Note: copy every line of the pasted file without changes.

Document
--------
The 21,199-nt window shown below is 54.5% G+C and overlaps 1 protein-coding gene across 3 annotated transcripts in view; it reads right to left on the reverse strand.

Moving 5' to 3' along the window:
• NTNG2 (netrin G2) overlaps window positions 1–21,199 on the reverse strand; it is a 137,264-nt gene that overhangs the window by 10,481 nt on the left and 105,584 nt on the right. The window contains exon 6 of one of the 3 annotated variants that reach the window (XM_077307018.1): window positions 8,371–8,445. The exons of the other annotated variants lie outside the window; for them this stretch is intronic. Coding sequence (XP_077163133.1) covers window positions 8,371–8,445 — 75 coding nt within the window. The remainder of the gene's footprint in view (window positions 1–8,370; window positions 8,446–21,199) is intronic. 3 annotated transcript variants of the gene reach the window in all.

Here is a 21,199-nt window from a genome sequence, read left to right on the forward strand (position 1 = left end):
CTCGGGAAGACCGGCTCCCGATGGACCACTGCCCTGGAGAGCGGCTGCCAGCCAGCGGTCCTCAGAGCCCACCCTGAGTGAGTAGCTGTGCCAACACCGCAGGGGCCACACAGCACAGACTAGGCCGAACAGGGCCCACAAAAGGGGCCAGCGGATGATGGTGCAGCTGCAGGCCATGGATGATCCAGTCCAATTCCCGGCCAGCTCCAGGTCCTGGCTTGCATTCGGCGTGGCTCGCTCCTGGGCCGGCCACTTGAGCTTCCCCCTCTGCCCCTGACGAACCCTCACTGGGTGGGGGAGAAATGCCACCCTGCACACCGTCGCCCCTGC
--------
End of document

The 21,199-nt window shown below is 54.5% G+C and overlaps 1 protein-coding gene across 3 annotated transcripts in view; it reads right to left on the reverse strand.

Moving 5' to 3' along the window:
• NTNG2 (netrin G2) overlaps window positions 1–21,199 on the reverse strand; it is a 137,264-nt gene that overhangs the window by 10,481 nt on the left and 105,584 nt on the right. The window contains exon 6 of one of the 3 annotated variants that reach the window (XM_077307018.1): window positions 8,371–8,445. The exons of the other annotated variants lie outside the window; for them this stretch is intronic. Coding sequence (XP_077163133.1) covers window positions 8,371–8,445 — 75 coding nt within the window. The remainder of the gene's footprint in view (window positions 1–8,370; window positions 8,446–21,199) is intronic. 3 annotated transcript variants of the gene reach the window in all.

Here is a 21,199-nt window from a genome sequence, read left to right on the forward strand (position 1 = left end):
CTCGGGAAGACCGGCTCCCGATGGACCACTGCCCTGGAGAGCGGCTGCCAGCCAGCGGTCCTCAGAGCCCACCCTGAGTGAGTAGCTGTGCCAACACCGCAGGGGCCACACAGCACAGACTAGGCCGAACAGGGCCCACAAAAGGGGCCAGCGGATGATGGTGCAGCTGCAGGCCATGGATGATCCAGTCCAATTCCCGGCCAGCTCCAGGTCCTGGCTTGCATTCGGCGTGGCTCGCTCCTGGGCCGGCCACTTGAGCTTCCCCCTCTGCCCCTGACGAACCCTCACTGGGTGGGGGAGAAATGCCACCCTGCACACCGTCGCCCCTGC